Too dangerous to go fishing due to ice, Coast Guard warns
Bays on northeast coast still filled with heavy ice after bad May 24 weekend
The Canadian Coast guard is telling Newfoundland fishermen not to go fishing because of sea ice that's packed into bays on the northeast coast of the island.
"I would definitely say don't go out," said Trevor Hodgson, superintendent of ice for the Atlantic region.
"If you're in port, that's the safest place for you to be. If you're out of port, in open water, don't try and get back through that ice pack to get into port. Choose another, alternate route," Hodgson added.
It's particularly bad now because of the storm that hit the island over the long holiday weekend pushing thick, heavy ice into shore.
Hodgson said he's fearful fishermen are going out not realizing the potential danger.
"It's definitely not something that an icebreaker may be able to assist you through. It's something that you're probably going to get stuck in for a few days," he said.
Hodgson said the dense, heavy, tough ice is similar to what's found in the Arctic. It's been crushed up by the storm and has heavy packed ice underneath it.
"It has dangerous pieces," he added. "It's over a metre thick in some areas."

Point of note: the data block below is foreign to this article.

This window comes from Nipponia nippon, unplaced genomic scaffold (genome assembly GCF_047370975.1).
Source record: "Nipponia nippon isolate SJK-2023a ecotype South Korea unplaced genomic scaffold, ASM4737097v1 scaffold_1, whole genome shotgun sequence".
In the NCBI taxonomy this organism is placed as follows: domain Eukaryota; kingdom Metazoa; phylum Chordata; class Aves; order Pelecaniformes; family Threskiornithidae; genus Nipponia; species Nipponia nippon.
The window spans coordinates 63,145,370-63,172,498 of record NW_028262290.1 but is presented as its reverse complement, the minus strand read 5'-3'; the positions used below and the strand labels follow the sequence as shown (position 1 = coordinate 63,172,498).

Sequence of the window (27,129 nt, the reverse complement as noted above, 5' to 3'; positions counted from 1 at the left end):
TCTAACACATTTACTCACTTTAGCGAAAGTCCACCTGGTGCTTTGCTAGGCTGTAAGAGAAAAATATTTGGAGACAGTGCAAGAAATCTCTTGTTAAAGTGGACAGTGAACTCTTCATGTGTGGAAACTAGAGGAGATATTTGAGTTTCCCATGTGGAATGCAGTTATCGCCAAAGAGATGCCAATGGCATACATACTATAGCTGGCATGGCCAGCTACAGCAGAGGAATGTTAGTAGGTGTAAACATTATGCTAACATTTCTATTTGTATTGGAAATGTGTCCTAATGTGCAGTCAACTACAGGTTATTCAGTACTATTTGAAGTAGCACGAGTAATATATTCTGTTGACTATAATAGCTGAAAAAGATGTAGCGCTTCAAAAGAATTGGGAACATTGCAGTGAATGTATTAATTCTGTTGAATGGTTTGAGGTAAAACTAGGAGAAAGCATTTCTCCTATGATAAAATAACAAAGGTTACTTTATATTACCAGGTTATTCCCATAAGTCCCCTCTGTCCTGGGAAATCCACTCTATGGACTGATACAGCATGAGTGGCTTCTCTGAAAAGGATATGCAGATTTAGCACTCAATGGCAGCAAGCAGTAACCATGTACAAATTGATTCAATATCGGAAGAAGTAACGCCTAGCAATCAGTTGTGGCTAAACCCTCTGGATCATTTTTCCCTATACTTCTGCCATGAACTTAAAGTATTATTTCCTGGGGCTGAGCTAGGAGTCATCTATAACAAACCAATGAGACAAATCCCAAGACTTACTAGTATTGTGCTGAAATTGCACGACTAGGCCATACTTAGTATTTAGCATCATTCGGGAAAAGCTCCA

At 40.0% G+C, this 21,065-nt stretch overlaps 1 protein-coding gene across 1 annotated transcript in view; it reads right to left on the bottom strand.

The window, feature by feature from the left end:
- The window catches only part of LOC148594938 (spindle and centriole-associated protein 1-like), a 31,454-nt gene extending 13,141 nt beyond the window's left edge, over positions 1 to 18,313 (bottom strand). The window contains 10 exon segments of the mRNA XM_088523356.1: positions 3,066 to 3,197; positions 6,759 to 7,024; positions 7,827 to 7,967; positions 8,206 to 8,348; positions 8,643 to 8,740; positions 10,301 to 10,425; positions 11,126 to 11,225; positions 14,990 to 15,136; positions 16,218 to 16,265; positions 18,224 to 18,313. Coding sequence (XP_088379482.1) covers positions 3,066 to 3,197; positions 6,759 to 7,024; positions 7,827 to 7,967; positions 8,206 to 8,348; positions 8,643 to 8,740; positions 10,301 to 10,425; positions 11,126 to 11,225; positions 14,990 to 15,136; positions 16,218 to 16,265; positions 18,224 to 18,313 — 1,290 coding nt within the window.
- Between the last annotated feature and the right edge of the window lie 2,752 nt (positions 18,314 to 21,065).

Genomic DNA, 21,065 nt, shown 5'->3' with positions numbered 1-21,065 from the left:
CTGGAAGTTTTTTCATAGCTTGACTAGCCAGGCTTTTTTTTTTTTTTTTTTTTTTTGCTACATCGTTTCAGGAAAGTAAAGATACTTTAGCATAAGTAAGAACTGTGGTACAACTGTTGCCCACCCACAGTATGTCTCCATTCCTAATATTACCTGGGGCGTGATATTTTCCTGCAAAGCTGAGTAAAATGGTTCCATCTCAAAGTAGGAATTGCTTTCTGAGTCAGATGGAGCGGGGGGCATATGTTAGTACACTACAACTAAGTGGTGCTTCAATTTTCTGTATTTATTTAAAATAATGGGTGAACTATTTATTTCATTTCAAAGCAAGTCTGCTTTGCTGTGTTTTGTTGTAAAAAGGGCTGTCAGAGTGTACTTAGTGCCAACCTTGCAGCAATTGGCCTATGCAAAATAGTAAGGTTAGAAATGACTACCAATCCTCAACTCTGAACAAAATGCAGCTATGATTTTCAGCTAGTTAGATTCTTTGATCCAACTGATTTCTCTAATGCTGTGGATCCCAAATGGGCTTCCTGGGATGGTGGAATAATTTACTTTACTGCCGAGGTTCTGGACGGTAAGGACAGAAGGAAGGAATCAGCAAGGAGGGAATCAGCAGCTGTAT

He adds it's dense due to the pressure from the wind driving it toward land.
"If we're doing escorts, the ice breaker can turn up these pieces of ice that we're talking about and it basically throws them back at the fishing vessels. So it's easy to cause damage to their hulls as well when they're proceeding," Hodgson warned.
"The northeast coast is the most dangerous zone right now." Hodgson said, but the ice is also bad in the Strait of Belle Isle, between Labrador and the island.
Anxious to get out
The Fish, Food and Allied Workers union says some harvesters and plant workers haven't earned a paycheque in two months and need to get out on the water.
"The price of crab is good, the highest it's ever been and they're anxious to get fishing this time of year," said Keith Sullivan, FFAW president. "In some places it's impossible, the boats have no chance of moving."
"Time is ticking off the clock, which is already adding to high stress levels so people are extremely anxious to get out," Sullivan said.
He's renewing his union's call for financial assistance from the federal government for harvesters and plant workers to bring in income until the ice abates.
Not your average ice year
The ice centre operates from the coast guard building on the south side of St. John's, taking calls for help from fishing boats, commercial ships and ferries.
"This year we've assisted 29 vessels and last year we only assisted three," said Hodgson.
It's so busy, in fact, they're planning to bring in an extra icebreaker.
"We're also looking at bringing over the coast guard ship Amundsen from the Quebec region, which is a heavier icebreaker, the same as the Henry Larsen, to assist wherever we're going to need her, either the northeast coast or the straits," said Hodgson.